To Kill A Mockingbird Gender Inequality Analysis

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BODY Scouts encounter with gender inequality Scouts first real direct encounter with sexism was during on of the summer holidays where Dill, Jem and Scout where about to go to the Radley’s home. Jem insults Scout, as the young girl was fearful of what might happen to them as they believed Boo Radley was a bad man. "Scout, I'm tellin' you for the last time, shut your trap or go home—I declare to the Lord you're gettin' more like a girl every day!" With that, I had no option but to join them. (page 69; To Kill a Mockingbird). Right from when Scout was a little girl her bother influenced her to believe that the female/girl word/being has a negative notion, this caused Scout to assume that being or acting like a girl is bad “I was not sure,…show more content…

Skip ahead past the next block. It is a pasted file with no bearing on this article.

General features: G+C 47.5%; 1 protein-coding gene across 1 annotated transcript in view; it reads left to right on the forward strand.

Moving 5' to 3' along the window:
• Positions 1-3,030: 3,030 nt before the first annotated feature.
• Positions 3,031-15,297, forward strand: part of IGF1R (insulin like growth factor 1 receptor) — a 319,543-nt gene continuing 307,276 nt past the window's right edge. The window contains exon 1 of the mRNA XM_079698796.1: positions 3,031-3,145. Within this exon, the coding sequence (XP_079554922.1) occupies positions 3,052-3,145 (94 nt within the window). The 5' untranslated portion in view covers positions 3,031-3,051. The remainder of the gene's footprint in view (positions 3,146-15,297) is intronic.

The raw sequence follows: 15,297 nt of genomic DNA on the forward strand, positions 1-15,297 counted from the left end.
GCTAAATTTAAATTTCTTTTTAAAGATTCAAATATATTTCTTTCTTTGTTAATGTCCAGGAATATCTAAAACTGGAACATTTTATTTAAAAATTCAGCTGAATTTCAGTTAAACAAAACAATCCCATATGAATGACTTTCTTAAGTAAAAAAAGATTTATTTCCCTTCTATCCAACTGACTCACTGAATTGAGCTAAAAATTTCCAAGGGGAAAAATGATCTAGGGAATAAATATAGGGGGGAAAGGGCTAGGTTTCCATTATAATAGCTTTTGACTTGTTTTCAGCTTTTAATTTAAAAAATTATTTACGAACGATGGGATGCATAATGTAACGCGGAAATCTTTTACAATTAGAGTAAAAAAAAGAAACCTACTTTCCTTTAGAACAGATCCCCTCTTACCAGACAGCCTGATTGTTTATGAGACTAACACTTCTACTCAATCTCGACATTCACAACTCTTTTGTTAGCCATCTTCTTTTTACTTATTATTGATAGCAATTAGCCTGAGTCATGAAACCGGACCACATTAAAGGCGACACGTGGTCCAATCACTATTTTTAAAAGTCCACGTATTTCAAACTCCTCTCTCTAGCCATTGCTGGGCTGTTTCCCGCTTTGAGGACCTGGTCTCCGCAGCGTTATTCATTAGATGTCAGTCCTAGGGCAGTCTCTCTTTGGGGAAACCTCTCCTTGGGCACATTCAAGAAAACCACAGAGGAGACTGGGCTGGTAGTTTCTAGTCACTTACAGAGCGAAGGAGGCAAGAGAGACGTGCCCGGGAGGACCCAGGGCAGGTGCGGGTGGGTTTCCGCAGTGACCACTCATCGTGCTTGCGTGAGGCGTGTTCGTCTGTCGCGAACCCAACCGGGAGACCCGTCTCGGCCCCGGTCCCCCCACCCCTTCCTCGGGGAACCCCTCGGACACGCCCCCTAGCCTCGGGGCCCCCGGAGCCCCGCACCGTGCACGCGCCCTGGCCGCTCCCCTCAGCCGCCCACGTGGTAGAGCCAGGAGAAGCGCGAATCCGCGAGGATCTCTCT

Showing us that to avoid the negative, worthless being she opted to act like a boy; Jem who was born in a society that favoured men over women directly influenced Scout to deny her identity, and feel disgusted with herself as he also says “I swear scout, sometimes you act so much like a girl its mortifyin’.”Jem page 50’ To Kill a Mockingbird.). By using the word ‘mortifying’ which is typically used to cause someone to feel very embarrassed and ashamed of themselves, which in itself is a terrible thing to say, but in this context it is horrendous as Jem is telling Scout that her very being is humiliation to the world that her identity is an abomination according to society in the 1950s. The quoit “women are a sin by definition” (page 59; To Kill a Mockingbird) further enforces my idea/ claim of society belittling women, by likening them to the word ‘sin’ as if they should have never existed because it is a crime for them to live as they are wicked, evil, the impact of saying these vile words to Scout; transforms Scouts’s impressions of herself and womanhood for the

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